They created works of fine jewelry, today demonstrated at the exhibition.
The Diamond Fund is a unique collection of historical artefacts, jewelry items, rare specimens of precious stones, gold and platinum nuggets. This is one of the few treasuries in the world, which keep the crown jewels. Its history begins with the Decree of Peter the Great (1719), according to which a special room was provided for storage of "articles owned by the state". It was later named the Diamond Room and it was intended for state regalia, insignia and ceremonial jewelry worn by members of the royal family on special occasions. During the reign of the Romanov dynasty the treasury was enriched with jewels. A variety of items and jewelry richly decorated with precious stones was made during this period. The Russian court was characterized with splendor and magnificence, especially during the reign of Elizabeth and Catherine II. It was one of the most impressive royal courts in Europe. The best jewelers, such as J. Posier, father and sons Duval, L. Pfisterer, G. Eckart were invited to work for the court. They created works of fine jewelry, which are currently presented at the exhibition.
Badge with the portrait of Peter I.

First half of the 18th century


A unique collection of masterpieces of the jeweler's art of the 18th, 19th and 20th centuries, precious stones, insignia, gold and platinum nuggets are closely connected with the history of the Russian state.

Official formation of the collection began in the first half of the 18th century, when Emperor Peter the Great decided to create a state depository of crown valuables. In 1719 a special agency “Kamer Сollegium” was organized and its Charter accurately registered all current regalia and the established procedures for their storage.

The idea of Peter the Great to create the symbols of power of national importance was later extended to other valuables. The Charter and the personnel in charge of the crown jewels changed with each new ruler.

Esclavage Bow. Master L. Pfisterer. 1764

Second half of the 18th century - the 19th century


The crown jewels were stored in a specially protected area - the Chambers of His or Her Majesty, also called the Diamond Room.

In 1764 during the reign of Catherine II the front bedchamber of the Empress was redesigned to house the Diamond Room. Contemporaries described it as the richest chamber full of treasures. Its interior was specially designed by architect Yu.M. Felten.

The State Commission led by academician Fersman engaged in the certification of the crown valuables.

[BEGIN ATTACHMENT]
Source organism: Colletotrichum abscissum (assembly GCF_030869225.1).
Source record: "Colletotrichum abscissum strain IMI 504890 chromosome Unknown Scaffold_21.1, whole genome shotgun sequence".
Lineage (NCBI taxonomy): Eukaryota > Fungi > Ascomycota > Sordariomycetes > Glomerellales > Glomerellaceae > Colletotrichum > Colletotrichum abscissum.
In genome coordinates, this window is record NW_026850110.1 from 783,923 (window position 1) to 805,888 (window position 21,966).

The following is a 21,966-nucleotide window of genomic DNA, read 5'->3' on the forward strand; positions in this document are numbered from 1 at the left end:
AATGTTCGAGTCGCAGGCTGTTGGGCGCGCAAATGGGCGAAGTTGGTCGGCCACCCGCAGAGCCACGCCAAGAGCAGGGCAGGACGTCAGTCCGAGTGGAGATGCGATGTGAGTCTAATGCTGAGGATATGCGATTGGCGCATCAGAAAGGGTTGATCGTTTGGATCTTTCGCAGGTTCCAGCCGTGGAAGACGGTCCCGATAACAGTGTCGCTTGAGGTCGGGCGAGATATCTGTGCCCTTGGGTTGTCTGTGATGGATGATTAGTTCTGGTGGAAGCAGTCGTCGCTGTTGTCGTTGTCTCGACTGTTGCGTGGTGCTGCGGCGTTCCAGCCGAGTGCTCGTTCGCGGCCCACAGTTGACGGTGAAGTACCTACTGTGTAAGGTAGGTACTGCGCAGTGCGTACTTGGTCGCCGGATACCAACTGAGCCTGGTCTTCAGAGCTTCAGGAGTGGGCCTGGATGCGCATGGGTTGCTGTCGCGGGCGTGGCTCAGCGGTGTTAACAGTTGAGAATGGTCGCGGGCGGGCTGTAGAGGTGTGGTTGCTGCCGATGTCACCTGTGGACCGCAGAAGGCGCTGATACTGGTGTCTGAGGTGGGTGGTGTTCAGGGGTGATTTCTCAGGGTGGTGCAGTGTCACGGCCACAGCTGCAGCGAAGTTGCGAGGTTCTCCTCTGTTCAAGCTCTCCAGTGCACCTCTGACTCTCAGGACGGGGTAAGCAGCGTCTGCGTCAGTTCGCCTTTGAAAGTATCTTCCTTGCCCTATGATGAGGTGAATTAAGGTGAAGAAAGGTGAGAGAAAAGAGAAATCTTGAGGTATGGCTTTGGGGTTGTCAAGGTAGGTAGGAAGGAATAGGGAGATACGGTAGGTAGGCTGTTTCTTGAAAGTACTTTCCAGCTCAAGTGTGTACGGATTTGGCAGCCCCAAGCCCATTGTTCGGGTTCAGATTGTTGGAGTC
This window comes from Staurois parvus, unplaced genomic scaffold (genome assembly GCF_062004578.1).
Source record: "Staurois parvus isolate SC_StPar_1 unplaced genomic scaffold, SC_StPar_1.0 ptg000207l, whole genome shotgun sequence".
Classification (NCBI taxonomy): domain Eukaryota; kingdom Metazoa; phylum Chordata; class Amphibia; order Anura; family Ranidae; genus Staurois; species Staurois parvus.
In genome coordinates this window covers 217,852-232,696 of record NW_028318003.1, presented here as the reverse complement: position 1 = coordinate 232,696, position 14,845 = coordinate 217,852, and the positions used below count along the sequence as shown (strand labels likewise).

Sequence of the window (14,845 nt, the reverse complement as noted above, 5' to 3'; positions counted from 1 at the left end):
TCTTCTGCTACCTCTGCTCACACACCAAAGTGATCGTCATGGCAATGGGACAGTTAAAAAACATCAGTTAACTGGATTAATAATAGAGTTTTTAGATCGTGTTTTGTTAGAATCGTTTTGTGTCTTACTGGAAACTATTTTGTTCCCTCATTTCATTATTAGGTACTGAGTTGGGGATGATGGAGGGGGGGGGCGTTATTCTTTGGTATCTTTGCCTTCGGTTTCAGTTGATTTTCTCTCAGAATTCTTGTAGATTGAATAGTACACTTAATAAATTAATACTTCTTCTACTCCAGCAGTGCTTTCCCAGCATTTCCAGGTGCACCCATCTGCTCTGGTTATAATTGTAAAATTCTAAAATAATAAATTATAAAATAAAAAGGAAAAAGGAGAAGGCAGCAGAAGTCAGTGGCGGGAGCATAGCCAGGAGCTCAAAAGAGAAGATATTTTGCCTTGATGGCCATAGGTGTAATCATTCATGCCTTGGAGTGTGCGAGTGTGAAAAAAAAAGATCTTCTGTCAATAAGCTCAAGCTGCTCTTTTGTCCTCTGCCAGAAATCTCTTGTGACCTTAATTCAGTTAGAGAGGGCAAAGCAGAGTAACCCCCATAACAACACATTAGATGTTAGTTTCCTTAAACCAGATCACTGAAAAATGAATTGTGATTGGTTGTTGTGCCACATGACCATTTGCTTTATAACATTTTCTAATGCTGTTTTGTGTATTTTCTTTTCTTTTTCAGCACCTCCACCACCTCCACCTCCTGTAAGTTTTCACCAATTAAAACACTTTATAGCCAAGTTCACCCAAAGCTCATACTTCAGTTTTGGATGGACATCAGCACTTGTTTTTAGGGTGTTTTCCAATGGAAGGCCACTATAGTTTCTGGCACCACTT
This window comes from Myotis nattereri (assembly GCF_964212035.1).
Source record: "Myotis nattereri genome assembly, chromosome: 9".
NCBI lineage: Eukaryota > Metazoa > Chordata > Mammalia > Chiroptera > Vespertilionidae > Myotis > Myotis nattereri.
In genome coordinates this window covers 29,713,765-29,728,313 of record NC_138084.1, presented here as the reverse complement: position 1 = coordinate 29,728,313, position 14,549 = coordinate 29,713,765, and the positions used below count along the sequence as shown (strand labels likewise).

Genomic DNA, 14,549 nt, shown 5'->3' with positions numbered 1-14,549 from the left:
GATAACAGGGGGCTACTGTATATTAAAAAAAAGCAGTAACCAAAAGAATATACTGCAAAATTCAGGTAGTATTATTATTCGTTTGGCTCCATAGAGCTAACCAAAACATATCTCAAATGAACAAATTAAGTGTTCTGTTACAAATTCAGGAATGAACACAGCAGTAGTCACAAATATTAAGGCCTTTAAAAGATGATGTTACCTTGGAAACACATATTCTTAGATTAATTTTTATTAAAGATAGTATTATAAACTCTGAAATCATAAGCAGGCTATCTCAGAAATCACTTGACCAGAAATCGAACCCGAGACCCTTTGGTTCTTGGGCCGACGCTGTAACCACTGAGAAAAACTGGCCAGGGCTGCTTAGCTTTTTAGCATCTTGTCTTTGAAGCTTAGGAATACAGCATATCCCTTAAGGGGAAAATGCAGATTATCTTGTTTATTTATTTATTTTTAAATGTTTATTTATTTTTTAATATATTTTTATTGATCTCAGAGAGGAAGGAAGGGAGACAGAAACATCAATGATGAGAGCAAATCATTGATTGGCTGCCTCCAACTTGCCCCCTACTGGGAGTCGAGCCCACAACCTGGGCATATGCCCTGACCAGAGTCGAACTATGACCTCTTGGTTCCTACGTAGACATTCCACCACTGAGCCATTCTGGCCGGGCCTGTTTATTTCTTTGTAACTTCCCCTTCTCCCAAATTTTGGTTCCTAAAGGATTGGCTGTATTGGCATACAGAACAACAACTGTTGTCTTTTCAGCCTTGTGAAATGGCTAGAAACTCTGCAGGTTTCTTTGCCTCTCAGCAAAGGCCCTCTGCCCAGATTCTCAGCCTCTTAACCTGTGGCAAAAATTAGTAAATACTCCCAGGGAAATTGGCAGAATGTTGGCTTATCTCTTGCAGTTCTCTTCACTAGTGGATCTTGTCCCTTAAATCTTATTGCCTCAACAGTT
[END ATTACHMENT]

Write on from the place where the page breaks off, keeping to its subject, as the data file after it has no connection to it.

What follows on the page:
First half of the 20th century


At the beginning of World War I with the approach of the front to St. Petersburg the Imperial regalia, the crown jewels, the Imperial Family Tree Book and the family testaments were evacuated to the Moscow Kremlin and placed at the Crown Hall of the Armory.

The evacuation was carried out in a hurry but the valuables were handled with incredible care. Among other things, the valuables also contained the 1898 Inventory Book with re-estimated value for every single item of the treasures. This document served as the source for further study of the collection and its description.

Russian Beauty Diadem

Second half of the 20th - early 21st century


The 1950s opened a new page in the development of the country resources. In 1954 Ludmila Popugaeva, a geologist from Leningrad, found the first diamond kimberlite pipe "Zarnitsa". One of the largest diamond deposits in Yakutia – the pipe "MIR" – was discovered in 1955. The Gokhran collection was enriched with a number of large diamonds and articles of modern jewelers. The Diamond Fund also keeps a unique collection of gold and platinum nuggets including the famous mineralogical collection of Catherine II.

A temporary exhibition of the Diamond Fund was opened at the premises of the Armory Chamber on November 2, 1967 to commemorate the 50th anniversary of the Soviet state. On this occasion it was decided to show the exhibition to guests who came to Moscow for the celebrations. It was intended that the unique exhibits will be on display for a year and then they were to be returned for storage in the Gokhran. But the exhibition became a major event in the cultural life of the country and turned out to be such a success that the government decided to make it permanent.